Louis Edward Kriedemann

My name is Louis Edward Kriedemann.  I lived at 445 Center Street in East Aurora, New York.  I enlisted in the war in May of 1917. (24) I’m proud to say I was the first East Aurora boy to enlist after the U.S. entered the war. (25) I remember the day.  It was both cloudy and sunny. The town was filled with the fresh smell of flowers and homemade baked goods. I was in school with my friends, and the teacher was preaching about how we had to serve our country and flock to the red, white and blue. (26) So I said no more classes, no more chores, why sure I am going to war.

I went to training camp in South Carolina at a place called Camp Wadsworth. (27) Our training was as close to real life as it gets. “They have real battlefields with trenches, barbed wire entanglements, dugouts and everything. There is a tank in it too… They have soldiers dressed-up as Germans and they attack the U.S. soldiers…we have two battles every day, one in the afternoon and one at ten o’clock in the evening…”(28)

My commanding general was John F. O’Ryan. (29) I was at this camp for about six months with my new comrades, learning how to kill. We were placed in the 108th Infantry Regiment of the 27th Infantry Division. We entered the line around October 29, 1917. (30)

We were up against the Hindenburg Line, their defense line, consisting of trenches and a six to eight mile wide, manmade desert. It was in the area known as Le Catelet and went south to Nauroy.  This portion of the Hindenburg Line used to be a deep canal. It protected the Germans very well from the many different types of artillery we used. (31)

I was at this post for almost a year, trying to stay alive by avoiding the bombs and shrapnel. (32) I learned quickly not to become attached to my fellow comrades. Many of them went insane during the war. Staying in cramped trenches, we hardly had room to breathe. They were extremely narrow and corridor-like. Then there was that horrible smell.  I will never forget it. I can’t believe it didn’t kill somebody. I guess under those conditions anyone could go crazy. That’s why you cannot be attached. (33)

In the beginning my nose, throat, and stomach would burn because of the odors floating through the trenches. Soon I got used to it, and all these feelings became normal, just like everything else. I got to the point of only caring for myself, and I did whatever I could to survive. (34)

People back home may have thought of this as being selfish, but they did not understand. They were at home eating baked goods, cleaning the house, buying firewood, and going to the Fillmore Theater. (35) We were out fighting for them and surrendering our lives. They wanted facts and we wanted amnesia. Most of the time writing back home to our mothers and telling them everything was all right, really was a lie.  We did it for the welfare of our mothers, so they did not worry about us. (36)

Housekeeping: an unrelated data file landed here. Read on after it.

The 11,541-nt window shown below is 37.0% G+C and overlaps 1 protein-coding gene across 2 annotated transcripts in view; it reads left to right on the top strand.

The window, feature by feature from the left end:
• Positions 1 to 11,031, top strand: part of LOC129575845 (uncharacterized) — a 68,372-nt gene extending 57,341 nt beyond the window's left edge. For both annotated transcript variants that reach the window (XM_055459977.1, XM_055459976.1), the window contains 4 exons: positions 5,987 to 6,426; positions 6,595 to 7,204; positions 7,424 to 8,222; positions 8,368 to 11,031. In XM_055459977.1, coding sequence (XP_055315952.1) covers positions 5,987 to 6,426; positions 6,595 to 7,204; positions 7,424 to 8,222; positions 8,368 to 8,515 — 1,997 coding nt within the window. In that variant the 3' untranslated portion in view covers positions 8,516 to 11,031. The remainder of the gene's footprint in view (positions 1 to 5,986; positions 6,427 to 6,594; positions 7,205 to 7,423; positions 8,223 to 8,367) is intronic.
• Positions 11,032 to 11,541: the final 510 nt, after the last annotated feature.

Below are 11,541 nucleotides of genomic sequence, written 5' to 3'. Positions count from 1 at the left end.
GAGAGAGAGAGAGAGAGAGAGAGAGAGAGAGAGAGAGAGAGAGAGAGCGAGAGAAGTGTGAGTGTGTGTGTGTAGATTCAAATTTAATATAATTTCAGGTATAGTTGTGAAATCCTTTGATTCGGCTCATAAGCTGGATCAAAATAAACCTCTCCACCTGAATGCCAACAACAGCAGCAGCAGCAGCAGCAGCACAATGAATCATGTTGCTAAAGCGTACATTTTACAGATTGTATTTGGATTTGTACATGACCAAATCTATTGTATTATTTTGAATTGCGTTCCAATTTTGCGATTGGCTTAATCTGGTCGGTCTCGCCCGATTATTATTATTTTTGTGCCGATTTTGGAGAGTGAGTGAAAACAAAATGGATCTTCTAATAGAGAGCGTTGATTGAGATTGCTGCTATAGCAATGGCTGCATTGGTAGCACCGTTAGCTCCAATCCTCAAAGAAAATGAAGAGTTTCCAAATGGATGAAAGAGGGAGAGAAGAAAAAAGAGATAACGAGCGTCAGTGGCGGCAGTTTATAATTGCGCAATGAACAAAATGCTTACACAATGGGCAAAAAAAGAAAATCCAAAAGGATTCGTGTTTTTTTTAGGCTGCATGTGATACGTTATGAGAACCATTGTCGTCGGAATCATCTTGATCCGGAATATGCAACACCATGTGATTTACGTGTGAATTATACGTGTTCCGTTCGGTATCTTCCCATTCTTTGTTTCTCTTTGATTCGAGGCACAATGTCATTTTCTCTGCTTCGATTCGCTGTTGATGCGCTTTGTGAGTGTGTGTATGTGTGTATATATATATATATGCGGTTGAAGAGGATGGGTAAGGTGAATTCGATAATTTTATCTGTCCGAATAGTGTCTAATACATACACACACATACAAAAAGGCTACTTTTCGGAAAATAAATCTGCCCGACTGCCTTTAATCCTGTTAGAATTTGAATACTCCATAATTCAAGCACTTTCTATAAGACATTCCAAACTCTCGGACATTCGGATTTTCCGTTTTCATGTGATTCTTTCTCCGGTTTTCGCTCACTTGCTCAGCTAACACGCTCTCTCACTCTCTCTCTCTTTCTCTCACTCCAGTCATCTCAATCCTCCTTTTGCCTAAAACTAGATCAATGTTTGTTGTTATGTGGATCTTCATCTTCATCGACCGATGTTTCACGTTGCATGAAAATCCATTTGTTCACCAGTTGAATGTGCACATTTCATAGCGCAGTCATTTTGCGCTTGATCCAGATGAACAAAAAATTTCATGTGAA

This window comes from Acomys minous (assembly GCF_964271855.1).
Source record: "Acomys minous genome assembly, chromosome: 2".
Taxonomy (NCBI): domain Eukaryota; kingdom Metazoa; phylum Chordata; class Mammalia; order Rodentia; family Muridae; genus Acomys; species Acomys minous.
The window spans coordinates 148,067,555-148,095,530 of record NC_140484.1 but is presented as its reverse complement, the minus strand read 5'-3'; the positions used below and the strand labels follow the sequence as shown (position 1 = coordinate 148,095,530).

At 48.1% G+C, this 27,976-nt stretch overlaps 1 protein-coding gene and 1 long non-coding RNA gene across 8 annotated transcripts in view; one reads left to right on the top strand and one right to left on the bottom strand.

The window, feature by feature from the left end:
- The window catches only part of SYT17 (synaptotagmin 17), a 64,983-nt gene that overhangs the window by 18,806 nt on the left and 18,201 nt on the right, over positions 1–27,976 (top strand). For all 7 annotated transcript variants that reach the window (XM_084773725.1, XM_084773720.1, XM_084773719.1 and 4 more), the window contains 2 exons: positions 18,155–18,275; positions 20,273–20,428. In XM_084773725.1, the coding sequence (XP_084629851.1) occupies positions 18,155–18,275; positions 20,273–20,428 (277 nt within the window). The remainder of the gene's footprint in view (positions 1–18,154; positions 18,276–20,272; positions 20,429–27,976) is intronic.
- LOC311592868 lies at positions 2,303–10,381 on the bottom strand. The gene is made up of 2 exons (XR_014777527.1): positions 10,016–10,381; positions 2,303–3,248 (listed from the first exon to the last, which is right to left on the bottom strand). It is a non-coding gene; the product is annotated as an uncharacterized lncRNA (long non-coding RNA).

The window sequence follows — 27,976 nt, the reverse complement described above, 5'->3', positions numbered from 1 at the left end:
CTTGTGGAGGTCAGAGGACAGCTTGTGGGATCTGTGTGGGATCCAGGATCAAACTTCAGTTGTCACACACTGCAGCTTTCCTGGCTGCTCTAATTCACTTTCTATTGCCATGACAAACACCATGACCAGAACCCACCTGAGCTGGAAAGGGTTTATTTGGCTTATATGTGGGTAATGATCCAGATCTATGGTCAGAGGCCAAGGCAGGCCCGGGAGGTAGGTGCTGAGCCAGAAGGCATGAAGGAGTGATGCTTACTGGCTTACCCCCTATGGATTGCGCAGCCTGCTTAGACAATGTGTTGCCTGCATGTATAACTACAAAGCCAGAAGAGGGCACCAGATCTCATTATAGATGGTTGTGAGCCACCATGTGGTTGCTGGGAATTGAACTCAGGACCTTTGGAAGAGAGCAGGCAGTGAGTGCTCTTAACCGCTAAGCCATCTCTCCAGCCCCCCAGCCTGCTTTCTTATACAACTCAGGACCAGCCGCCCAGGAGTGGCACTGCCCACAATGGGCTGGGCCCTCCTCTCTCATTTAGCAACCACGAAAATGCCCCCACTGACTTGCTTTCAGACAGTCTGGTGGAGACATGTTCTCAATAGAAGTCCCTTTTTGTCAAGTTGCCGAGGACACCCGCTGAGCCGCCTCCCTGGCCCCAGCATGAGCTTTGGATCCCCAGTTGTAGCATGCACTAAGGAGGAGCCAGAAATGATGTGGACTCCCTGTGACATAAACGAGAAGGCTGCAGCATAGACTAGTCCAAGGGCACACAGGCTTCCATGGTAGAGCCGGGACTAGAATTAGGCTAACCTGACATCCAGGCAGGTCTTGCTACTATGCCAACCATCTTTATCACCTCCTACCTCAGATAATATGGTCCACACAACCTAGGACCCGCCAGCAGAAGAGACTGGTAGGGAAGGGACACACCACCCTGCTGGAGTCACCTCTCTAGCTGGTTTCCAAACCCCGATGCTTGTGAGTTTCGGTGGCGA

Following the letters written home by most of the men; we began getting orders around September 27, 1918, to advance forward. The 107th and 108th Infantry were told to march about nine miles to relieve the 106th. (37) As I marched, I gazed at the surrounding area and realized, “The once beautiful trees have all been cut down or shot down.  The sun never shines in No Man’s Land, but here it peeped out for about five minutes…”(38)

After our march, the following morning at 2 A.M., the 108th Infantry marched to the front-line about six miles from their position. On our march to the front we were surrounded by shellfire, high explosives, mustard gas and machine-gun fire. On the day of September 28th, the visibility was fair, but it rained in the early morning.  Our communications were frequently cut off by enemy fire, so we required the use of many runners.  We just tried to ignore the bombing and waited for the following day to drop our rounds on the enemy. (39)

The next day was not just any day.  It was the most important day of my life. Early in the morning of September 29th, my comrades and I were moved forward towards the Hindenurg Line. (4)  We were jumping in and out of old shell holes, praying we would not be hit by machine-gun fire. I made it in and out of about three bomb craters. Then I was running forward towards the next hole and was shot down by a machine-gun.(41) I remember just before I died seeing my comrades running by me, not knowing it would be the last time I would see them.

My father, as next of kin, was notified of my death. I hope he realizes how lucky I was to die a quick death by a machine-gun bullet – a death with no prolonged suffering. I could have died like my East Aurora buddy Charles Clough, who joined the Marines in 1917. He was gassed and badly injured, spending time in five different army hospitals over a painful period of more than four months. (42) He was released to duty, only to die on Halloween, 1918- just 11 days before the armistice! (43) It was a tough time in East Aurora when the town found out that they had lost three of us in the period of two days. In the next battalion over from me in the regiment was Fred Bann. He got it the same day I did.  We both died trying to crack the Hindenburg Line.  The day before us, on September 28th, Ralph Schurr caught one as part of the 77th Division. (44)

Sometimes I am glad my life was taken in the World War because I heard horrible things about the men who went back home and had a difficult time adjusting to ordinary life. People always wanted to know stories about the war, and questioned us about our horrors, honor, and achievements. I guess people just do not understand the pain and memories we have and how much we just want to forget and try to start over. (45)

Donald Kennedy McCreary | Arthur J. Clay

Kriedemann's story in PDF format (Adobe Acrobat Reader required)